“The IPIC involvement is led by it’s boss Khadem Al Qubaisi, who has been a regular fixture at Grands Prix in recent years and informed paddock opinion sees this group becoming shareholders in a team soon, perhaps Toro Rosso, depending on Red Bull’s long term strategy for its junior team” [F1 commentary]
Pattern of conflict of interest
Analysis has shown that KAQ repeated this pattern, exhibiting a clear conflict of interest in his management of a number of the key companies he controlled within the IPIC group. Put simply, he employed public money from the sovereign fund that he managed to back projects in which he had privately invested.
The Financial Times has already revealed, for example, how he located the CEPSA headquarters in a building he himself had leased, thereby ensuring a very good return.
The extent to which this selfishly orientated decision-making affected the well-being of the fund is now being examined by Khadem’s successors in Abu Dhabi, where he has finally been put under arrest.
After all, Aabar is believed to have lost at least $50 billion from its original $70 billion cash base and the fund, along with its parent company IPIC, is now being merged with the country’s other sovereign fund Mubadala.
Sarawak Report has further exposed how KAQ used Aabar to finance his own company’s bid to buy out Europe’s most expensive building, the Santander complex in Madrid, and also to back a number of property ventures by his Tasameem Real Estate Company in New York. KAQ companies would take shares and Aabar would invest in the venture.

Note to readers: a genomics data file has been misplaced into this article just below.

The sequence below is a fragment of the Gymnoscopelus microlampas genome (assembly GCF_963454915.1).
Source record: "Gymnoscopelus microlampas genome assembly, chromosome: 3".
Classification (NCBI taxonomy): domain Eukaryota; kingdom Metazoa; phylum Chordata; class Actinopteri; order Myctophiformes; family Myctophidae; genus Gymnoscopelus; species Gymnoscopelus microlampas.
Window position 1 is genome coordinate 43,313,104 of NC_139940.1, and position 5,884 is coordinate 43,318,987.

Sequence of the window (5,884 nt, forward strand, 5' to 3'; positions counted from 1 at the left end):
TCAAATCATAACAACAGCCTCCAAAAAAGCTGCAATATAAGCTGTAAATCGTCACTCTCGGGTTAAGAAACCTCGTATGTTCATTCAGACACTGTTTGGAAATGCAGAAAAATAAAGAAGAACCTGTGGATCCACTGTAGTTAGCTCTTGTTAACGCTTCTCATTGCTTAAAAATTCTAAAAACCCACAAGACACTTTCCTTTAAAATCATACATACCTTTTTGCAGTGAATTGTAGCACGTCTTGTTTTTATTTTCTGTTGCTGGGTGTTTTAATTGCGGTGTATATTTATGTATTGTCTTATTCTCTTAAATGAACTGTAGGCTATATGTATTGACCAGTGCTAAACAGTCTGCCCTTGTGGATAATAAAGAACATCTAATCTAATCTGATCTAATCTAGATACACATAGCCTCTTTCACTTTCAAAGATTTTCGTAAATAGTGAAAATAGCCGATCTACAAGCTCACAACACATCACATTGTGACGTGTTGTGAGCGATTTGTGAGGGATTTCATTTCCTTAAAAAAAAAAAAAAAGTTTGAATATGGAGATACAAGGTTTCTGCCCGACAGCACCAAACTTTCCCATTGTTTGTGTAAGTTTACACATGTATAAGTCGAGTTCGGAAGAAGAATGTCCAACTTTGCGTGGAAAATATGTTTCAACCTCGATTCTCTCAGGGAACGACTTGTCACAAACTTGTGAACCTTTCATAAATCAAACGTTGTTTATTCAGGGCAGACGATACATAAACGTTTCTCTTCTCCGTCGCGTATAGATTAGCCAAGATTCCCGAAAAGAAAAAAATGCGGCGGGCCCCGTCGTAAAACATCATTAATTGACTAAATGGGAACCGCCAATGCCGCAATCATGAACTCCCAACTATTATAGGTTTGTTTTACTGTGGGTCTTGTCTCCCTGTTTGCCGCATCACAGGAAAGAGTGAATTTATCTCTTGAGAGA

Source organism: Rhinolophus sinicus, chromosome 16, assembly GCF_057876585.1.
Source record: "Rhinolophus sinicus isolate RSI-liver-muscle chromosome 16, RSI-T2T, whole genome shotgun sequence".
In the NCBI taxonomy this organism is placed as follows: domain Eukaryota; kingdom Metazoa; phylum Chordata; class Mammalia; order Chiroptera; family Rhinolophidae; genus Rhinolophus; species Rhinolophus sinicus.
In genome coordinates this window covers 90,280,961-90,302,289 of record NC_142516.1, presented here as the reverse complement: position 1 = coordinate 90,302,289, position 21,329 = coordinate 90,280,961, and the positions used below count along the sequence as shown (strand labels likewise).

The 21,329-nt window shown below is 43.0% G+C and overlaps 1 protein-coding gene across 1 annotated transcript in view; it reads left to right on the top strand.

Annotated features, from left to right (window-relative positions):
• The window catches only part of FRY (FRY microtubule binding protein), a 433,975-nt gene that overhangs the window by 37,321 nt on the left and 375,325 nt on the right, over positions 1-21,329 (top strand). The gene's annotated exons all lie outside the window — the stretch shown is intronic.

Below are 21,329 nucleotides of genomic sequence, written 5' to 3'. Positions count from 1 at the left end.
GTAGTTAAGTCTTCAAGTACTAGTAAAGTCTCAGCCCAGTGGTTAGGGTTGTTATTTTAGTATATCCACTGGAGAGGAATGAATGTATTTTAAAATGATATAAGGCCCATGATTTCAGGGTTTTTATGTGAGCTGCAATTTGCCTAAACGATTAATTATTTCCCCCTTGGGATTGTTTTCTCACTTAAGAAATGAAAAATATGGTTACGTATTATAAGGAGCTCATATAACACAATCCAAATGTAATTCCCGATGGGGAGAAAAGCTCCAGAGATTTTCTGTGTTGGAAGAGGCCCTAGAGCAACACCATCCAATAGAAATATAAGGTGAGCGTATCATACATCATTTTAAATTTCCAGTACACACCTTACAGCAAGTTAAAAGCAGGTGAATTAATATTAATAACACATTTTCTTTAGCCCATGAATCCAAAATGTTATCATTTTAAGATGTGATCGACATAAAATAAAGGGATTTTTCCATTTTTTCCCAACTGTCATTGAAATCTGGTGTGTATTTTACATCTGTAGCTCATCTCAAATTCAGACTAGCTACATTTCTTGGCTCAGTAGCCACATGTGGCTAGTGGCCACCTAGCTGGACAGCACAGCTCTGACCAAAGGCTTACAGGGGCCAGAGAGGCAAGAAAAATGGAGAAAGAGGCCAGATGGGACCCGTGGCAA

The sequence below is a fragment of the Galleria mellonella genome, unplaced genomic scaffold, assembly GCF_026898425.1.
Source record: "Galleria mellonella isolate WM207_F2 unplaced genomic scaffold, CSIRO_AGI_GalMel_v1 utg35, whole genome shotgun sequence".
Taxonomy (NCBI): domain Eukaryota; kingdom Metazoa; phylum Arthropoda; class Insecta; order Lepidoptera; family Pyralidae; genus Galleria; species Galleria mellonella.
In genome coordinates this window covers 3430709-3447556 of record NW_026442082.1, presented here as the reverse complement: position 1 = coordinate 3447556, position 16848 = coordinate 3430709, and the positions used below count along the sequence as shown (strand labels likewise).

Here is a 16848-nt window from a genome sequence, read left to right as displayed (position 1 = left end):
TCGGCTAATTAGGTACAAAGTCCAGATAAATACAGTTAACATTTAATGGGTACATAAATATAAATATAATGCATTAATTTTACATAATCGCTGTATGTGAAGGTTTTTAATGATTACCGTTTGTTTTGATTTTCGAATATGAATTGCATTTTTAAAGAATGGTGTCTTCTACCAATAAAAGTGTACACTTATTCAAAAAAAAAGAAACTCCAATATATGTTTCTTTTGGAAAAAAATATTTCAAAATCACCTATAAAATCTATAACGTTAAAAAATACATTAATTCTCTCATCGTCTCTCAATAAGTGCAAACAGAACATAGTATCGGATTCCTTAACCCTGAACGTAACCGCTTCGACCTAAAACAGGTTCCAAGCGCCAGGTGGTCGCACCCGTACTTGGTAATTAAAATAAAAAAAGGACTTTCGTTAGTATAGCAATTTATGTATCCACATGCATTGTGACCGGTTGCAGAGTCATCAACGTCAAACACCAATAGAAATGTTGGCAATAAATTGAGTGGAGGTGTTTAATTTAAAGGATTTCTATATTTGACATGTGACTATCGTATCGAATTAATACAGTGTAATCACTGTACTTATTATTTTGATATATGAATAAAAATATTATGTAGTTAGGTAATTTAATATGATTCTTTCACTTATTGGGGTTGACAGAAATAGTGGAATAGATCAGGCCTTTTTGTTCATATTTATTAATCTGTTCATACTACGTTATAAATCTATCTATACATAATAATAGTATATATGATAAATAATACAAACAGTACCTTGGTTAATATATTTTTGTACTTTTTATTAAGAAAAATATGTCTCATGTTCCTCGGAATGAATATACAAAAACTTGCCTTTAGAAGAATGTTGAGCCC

The KAQ obsession with fast cars, yachts, racing teams and other entertainments also appears to have featured as a major problem is this pattern of misappropriation
Indeed, one of the biggest loss-making enterprises into which Aabar poured hundreds of millions of dollars was Richard Branson’s Virgin Glactica project, which has collapsed after recent test-flight disasters.
Branson partied with KAQ in Cancun and was featured with one of his youthful friends at the resort on Facebook.
But the project went down in flames at enormous cost, as did so many of the other grandiose ventures.
In fact, the disastrous mismanagement of Aabar /IPIC and the arrest of its former boss KAQ amidst a developing multi-billion dollar scandal, may well turn into a key lesson for countries that are running sovereign wealth funds, which are headed by political figures and beset by weak corporate governance. Such organisations are set up to be corrupted.
But all this was well into the future when the youthful Jho Low first approached Prime Minister Najib in 2009 with his suggestion for a similar Arab-style sovereign wealth fund for Malaysia.
Since 1MDB was immediately used to steal money, it is plain that his pitch had been that sovereign wealth funds are a proven method of diverting billions under the protective cover of ‘country to country’ joint ventures, diplomatic deals and top official oversight.
Once Najib took the bait, Jho Low was soon linking up with his pal from Aabar to join the plunder.
Now that both of these flamboyant, party-loving looters have come a cropper, Malaysia has perhaps just one thing to be thankful of, which is that 1MDB’s $7 billion missing is far less than what is now missing from Aabar.